Wednesday, November 14, 2012

Using the F-word when it comes to EHRs


As EHRs gain ground I suspected that all would not be as HHS had hoped. HHS fueld the fire incentivizing and penalizing providers according to the time period in which they adopted EHRs.

I suspected that standardized and automated coding that would operate by totalling the procedures and diagnostic evaluation and management codes that were previously neglected or forgotten by providers engaged in a patient visit.


Richard Patterson MD seconds my motion in his post on KevinMD (blog). His post is in response to the HHS suspecting there is a lot of “F” going on in billing and coding. Not so says Dr Patterson, and I agree. Most providers already know this as they have seen their income increase due to proper coding and billing as compared to pre electronic paper and pencil coding.

Previously providers would use a 'superbill' and manually check off diagnoses and CPT codes for billing. Charges were frequently missed. Thanks to HHS edicts they are now getting what they asked for and what they deserve. Their activites never save money. That would be a 'never event' Ironically they invested about 45,000 per MD to 'incentivize EHR and are now paying the price of more efficient billing. It is hard for this writer to avoid sarcasm, and it does not take a multi-million dollar study to analyze what has happened.

Now the doctor, without sacrificing time-efficiency, can incorporate fully informative entries into the chart that will satisfy the criteria by which the coders are bound, and the result will be a universal billing form that more accurately describes what was wrong with the patient and what the institution and doctor did for him or her.

Of course HHS assumes that 'F” is involved...Dr Patterson goes into some length in unravelling this supposed gordion knot which my 8th grader could figure out. This is what happens when bureaucrats who have no clinical or patient experience make rules, set edicts and in general go where they don't belong. This is what happens when an ex-governor with no prior medical involvement is appointed Head of HHS.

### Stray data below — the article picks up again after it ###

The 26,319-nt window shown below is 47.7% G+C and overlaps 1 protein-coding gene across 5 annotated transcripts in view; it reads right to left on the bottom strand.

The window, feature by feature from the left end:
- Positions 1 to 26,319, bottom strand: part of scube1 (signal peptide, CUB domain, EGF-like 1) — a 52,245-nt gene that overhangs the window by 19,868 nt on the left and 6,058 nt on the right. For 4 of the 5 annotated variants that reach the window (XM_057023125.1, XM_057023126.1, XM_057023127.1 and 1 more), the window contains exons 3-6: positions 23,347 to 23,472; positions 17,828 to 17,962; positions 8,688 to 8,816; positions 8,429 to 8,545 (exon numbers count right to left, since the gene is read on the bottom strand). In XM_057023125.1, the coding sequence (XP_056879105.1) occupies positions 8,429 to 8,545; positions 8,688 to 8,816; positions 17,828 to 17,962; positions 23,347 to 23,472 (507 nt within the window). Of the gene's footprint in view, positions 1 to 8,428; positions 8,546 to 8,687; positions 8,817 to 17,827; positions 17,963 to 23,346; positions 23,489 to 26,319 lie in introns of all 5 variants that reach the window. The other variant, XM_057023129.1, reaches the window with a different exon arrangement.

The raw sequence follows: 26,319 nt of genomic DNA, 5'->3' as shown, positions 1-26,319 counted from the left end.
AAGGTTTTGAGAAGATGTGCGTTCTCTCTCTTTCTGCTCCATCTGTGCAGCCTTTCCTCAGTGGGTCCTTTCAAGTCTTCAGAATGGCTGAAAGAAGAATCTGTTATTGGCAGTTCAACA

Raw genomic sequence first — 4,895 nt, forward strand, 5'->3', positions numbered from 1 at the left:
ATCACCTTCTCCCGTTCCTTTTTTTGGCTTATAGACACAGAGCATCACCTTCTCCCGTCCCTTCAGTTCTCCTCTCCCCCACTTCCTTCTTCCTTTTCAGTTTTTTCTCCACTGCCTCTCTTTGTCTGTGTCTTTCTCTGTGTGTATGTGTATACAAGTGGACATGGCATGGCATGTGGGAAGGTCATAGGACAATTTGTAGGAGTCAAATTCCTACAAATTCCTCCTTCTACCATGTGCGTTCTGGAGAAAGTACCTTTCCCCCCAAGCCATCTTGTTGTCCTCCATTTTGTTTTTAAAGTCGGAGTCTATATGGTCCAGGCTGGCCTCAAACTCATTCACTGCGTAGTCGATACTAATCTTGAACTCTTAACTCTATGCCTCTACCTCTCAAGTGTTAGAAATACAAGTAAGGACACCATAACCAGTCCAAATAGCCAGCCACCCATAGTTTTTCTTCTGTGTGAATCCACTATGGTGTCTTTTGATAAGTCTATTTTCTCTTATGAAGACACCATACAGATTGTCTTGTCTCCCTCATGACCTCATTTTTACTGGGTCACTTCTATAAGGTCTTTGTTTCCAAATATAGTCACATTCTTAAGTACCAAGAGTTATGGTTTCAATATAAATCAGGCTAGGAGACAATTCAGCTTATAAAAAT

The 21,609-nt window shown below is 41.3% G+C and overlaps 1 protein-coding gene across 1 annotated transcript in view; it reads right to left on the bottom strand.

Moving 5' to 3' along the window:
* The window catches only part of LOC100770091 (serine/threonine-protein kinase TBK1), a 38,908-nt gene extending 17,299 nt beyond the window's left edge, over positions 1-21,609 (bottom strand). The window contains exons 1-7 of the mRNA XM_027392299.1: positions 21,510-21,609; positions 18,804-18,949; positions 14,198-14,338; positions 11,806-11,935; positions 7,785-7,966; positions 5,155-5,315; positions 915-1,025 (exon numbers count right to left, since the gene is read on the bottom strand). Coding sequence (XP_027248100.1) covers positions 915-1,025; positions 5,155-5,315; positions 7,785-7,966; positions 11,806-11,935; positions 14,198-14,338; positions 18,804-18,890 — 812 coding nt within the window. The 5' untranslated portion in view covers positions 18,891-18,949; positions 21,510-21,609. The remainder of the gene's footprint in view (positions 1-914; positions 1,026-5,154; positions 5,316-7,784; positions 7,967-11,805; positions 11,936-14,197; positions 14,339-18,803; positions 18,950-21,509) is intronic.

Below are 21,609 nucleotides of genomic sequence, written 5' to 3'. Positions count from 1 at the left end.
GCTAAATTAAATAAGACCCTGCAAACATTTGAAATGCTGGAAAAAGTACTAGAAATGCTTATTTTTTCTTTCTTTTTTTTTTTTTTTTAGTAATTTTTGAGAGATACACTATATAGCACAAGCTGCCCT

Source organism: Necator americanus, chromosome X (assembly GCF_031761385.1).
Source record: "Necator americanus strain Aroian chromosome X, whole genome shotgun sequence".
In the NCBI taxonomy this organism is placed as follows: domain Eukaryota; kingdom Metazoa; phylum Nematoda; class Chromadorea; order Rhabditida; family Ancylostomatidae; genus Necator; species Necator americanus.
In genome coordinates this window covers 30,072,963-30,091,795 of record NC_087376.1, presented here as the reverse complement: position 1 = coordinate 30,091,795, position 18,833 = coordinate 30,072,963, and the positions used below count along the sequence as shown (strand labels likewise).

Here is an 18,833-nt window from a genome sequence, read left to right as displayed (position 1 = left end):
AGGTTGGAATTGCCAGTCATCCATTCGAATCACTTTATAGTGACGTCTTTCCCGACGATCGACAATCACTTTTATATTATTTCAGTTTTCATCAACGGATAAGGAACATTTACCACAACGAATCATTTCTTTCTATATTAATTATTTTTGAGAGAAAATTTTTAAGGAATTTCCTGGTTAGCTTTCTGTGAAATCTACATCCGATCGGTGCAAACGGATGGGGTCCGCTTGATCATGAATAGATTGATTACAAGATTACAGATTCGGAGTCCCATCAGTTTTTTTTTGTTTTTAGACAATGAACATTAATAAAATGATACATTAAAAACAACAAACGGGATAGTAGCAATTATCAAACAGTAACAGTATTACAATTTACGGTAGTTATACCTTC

My mantra is 'keep the politicos out of my health care.' Most Americans will espouse that, however are willing to let them write the checks for their health bills.

Patterson aptly sums it up:

The Secretary and AG allege that providers are “cloning” EHRs, somehow documenting services that were not actually provided. If so, that deserves the “f-word” and all the legal consequences that go with it. I think any such behavior represents a vanishingly small fraction of the increase in charges they have observed, though. I think they are seeing the consequences of ARRA EHR mandate, and I believe they will see more and more as EHRs become more widely utilized.

This is a completely predictable outcome. One of the attributes touted for EHRs is the standardization and completeness of the medical record, creating one that can be shared by multiple users and be meaningful for all.

I am confident that HHS/Medicare and the insurance companies will find ways to neutralize the resulting increases in charges.

Stand by for another SGR fiasco.

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